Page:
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From DOCX to PDF: What You Need to Know About How Text Renders

Posted on 08/19/2015

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docx to pdfWhen you design a template in Word and generate the report in Word, the original text looks pretty much the same. But when a Word template is rendered to PDF output, two key things happen:

  1.  Letters are spaced slightly further apart.
  2.  Lines of text are usually spaced slightly further apart.

This is at present an expected difference. (Someday our crack developers will figure out why this happens and we’ll reward them with an all-expenses-paid trip to the greatest event mankind has ever staged.)

What this means in practice is that a word in the header of a table that just barely fits in DOCX will break into two lines in PDF, and that a line of text may have a soft line break one word earlier.

To fix this,  you need to size the DOCX to look good as a PDF. For example, you might make a column in a table slightly wider.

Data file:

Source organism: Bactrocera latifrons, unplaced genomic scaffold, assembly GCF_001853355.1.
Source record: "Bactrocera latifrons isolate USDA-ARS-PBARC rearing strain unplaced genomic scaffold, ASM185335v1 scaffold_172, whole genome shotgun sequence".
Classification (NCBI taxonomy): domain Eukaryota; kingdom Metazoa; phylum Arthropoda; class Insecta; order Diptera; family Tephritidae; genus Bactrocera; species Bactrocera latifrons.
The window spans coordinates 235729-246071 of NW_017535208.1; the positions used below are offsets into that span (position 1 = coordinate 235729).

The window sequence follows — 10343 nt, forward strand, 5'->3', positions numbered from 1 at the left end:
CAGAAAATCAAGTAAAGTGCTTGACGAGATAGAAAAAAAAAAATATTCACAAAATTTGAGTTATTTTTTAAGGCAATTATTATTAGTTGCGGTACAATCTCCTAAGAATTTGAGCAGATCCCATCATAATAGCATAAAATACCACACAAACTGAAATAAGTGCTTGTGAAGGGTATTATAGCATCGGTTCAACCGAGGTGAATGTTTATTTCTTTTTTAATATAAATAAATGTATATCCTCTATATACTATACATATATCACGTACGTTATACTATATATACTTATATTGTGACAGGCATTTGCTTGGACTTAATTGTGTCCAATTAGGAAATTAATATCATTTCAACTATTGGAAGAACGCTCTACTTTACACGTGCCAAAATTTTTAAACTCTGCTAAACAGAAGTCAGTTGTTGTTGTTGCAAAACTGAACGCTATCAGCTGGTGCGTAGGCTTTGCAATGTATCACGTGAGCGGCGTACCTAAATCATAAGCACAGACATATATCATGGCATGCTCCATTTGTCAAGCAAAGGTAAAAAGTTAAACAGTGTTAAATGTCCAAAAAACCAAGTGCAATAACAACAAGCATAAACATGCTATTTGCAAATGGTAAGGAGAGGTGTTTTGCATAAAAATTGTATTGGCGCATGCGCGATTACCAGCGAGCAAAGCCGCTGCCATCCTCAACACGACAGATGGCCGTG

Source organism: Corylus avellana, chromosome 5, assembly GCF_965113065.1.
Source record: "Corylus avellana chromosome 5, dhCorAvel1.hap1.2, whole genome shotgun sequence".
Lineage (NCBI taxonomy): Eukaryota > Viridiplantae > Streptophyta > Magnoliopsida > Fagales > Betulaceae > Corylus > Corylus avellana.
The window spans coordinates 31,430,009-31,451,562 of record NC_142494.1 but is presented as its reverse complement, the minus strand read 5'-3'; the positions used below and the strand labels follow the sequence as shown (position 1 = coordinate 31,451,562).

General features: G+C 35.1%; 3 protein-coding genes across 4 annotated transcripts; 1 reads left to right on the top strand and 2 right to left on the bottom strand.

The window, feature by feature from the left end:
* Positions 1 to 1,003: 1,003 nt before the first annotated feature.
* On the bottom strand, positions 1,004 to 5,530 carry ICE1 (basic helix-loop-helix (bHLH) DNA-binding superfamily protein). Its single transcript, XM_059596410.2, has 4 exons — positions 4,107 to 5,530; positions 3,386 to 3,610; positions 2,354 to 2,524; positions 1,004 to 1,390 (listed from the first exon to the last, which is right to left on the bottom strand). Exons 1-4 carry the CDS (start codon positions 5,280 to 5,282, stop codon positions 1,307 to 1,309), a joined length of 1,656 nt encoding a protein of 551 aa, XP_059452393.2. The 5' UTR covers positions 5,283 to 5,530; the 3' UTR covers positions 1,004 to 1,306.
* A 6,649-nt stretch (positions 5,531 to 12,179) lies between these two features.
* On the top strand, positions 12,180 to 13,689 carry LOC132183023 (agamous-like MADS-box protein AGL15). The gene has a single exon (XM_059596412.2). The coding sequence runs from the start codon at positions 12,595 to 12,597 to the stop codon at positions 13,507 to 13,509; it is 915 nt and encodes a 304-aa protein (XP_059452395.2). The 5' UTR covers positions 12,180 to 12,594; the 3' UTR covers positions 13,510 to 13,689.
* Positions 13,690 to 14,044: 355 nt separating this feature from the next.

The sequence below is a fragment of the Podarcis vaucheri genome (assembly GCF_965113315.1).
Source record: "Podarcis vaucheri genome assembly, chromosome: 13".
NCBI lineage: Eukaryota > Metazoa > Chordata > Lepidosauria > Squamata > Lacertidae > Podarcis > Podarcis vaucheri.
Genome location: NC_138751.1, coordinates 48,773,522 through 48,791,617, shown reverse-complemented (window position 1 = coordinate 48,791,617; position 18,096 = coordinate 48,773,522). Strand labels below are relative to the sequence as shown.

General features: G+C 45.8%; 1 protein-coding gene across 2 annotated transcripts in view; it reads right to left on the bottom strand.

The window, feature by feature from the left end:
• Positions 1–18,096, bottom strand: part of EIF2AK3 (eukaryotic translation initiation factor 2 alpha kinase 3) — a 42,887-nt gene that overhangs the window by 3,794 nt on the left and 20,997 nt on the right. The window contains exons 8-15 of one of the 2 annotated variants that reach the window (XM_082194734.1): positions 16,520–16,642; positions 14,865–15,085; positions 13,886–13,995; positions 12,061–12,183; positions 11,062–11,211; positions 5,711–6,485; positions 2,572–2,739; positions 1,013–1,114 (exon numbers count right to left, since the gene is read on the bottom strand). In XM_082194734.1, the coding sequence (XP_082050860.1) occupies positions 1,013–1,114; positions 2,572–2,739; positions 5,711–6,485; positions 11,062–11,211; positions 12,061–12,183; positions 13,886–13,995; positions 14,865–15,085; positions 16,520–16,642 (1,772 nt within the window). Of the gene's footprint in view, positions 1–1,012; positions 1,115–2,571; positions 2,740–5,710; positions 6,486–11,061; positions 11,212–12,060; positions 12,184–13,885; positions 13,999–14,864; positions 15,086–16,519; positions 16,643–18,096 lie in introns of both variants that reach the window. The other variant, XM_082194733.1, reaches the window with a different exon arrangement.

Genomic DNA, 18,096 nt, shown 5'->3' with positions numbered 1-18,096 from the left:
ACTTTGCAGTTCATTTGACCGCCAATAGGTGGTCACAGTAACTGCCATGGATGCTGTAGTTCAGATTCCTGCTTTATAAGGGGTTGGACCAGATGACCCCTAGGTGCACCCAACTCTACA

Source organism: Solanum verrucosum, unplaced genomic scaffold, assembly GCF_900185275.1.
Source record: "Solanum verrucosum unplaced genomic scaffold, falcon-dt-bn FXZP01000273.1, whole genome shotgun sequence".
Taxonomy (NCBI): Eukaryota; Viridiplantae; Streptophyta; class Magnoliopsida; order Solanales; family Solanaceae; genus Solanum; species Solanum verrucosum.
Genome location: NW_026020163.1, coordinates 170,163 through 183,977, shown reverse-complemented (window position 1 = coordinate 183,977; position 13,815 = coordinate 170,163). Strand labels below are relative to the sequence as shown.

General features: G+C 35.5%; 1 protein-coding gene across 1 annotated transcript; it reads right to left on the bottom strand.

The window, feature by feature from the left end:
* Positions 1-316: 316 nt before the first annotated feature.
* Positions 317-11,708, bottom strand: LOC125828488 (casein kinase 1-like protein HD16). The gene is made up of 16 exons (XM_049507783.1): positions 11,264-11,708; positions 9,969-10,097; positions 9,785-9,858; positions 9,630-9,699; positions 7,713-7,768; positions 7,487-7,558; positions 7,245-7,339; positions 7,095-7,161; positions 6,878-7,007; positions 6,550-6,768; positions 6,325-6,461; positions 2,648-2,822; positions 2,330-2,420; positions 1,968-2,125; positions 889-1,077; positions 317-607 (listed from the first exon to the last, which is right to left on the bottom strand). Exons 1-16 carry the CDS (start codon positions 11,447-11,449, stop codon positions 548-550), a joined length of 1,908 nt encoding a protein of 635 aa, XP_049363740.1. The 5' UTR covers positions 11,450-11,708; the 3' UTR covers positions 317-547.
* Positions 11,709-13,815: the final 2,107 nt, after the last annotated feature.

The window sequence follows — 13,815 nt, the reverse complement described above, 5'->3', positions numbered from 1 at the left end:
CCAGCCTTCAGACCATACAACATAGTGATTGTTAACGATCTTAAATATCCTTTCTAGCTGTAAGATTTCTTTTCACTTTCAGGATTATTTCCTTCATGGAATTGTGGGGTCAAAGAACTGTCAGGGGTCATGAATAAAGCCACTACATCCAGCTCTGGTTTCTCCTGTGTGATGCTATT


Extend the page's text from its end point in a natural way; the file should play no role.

As for the larger line spacing, this  means the last line on page 1 in a DOCX template may end up being the the first line on page 2 in a PDF output. Again, to fix this, you can slightly reduce the spacing between paragraphs. And if you need a page break somewhere, put in a hard page break.

Have more questions about how templates render in various output formats? Check out the article on Output Formats in our documentation wiki.


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Author: David Thielen

Dave, Windward's founder and CEO, is passionate about building superb software teams from scratch and dramatically improving the productivity of existing software teams. He's really proud that he once created a game so compelling (Enemy Nations) that a now-professional World of Warcraft player lost his job for playing it incessantly on company time. You can read more from Dave on his personal blog, and at Huffington Post.

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